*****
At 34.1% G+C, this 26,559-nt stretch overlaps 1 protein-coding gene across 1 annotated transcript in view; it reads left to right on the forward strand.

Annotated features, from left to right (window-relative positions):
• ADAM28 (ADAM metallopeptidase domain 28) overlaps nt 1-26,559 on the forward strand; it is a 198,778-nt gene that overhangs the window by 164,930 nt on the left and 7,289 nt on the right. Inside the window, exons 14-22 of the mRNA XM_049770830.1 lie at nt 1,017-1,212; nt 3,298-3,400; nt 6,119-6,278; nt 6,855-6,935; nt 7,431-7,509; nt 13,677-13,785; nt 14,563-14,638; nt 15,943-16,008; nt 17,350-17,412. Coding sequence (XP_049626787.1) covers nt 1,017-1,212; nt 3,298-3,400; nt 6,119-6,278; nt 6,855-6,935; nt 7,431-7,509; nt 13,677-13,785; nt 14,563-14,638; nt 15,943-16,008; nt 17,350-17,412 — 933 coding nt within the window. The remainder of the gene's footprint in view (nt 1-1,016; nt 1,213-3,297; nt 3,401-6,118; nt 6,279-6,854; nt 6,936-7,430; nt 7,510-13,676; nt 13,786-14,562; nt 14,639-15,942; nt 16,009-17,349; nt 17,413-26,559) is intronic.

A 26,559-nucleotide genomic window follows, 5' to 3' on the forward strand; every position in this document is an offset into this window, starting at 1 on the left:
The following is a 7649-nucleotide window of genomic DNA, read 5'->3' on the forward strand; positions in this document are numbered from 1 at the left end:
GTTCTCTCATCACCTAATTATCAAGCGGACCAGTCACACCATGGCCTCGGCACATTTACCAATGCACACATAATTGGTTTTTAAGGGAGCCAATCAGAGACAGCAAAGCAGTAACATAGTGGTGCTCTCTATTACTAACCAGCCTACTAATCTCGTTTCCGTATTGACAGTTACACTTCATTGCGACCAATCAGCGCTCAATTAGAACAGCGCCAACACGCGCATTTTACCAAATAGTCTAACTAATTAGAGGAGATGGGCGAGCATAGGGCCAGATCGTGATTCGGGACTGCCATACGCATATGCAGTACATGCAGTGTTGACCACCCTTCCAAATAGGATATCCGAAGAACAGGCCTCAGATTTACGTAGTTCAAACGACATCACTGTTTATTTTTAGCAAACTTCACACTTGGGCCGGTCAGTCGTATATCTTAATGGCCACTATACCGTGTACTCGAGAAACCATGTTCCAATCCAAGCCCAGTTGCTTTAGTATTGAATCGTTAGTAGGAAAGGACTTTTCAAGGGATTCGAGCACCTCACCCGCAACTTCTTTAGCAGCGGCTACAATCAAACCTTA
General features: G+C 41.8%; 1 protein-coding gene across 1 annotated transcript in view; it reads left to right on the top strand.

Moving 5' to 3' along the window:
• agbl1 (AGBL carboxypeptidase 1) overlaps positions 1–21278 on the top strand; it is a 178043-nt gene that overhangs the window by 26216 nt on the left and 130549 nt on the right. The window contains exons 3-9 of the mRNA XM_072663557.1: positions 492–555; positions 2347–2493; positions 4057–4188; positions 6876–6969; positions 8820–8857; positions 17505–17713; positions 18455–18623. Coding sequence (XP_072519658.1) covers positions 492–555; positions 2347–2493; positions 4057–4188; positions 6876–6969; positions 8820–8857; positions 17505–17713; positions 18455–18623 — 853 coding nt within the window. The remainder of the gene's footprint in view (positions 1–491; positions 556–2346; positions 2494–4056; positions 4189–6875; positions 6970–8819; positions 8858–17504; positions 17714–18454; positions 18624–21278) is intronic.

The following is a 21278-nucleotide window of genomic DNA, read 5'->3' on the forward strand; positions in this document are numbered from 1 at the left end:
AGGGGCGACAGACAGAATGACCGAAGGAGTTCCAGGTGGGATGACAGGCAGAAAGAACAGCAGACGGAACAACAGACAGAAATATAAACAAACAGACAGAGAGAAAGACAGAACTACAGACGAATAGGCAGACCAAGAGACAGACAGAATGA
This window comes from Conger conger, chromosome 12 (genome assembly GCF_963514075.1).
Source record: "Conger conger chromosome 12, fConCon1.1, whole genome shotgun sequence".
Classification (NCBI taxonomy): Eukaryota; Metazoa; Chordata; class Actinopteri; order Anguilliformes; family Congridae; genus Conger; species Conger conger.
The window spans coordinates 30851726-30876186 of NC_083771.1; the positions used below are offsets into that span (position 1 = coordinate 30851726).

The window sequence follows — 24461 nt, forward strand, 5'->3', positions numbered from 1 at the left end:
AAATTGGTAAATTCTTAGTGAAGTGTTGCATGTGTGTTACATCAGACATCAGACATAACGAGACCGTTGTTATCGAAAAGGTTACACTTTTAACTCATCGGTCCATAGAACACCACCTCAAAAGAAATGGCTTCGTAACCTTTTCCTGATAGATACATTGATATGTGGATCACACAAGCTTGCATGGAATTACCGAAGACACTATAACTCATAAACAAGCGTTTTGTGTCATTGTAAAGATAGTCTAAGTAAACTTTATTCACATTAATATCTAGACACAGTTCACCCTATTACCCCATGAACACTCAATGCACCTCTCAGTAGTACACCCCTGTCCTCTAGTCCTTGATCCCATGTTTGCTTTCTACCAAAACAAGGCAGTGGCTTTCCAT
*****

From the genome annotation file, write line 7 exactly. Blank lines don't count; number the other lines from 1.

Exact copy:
General features: G+C 41.8%; 1 protein-coding gene across 1 annotated transcript in view; it reads left to right on the top strand.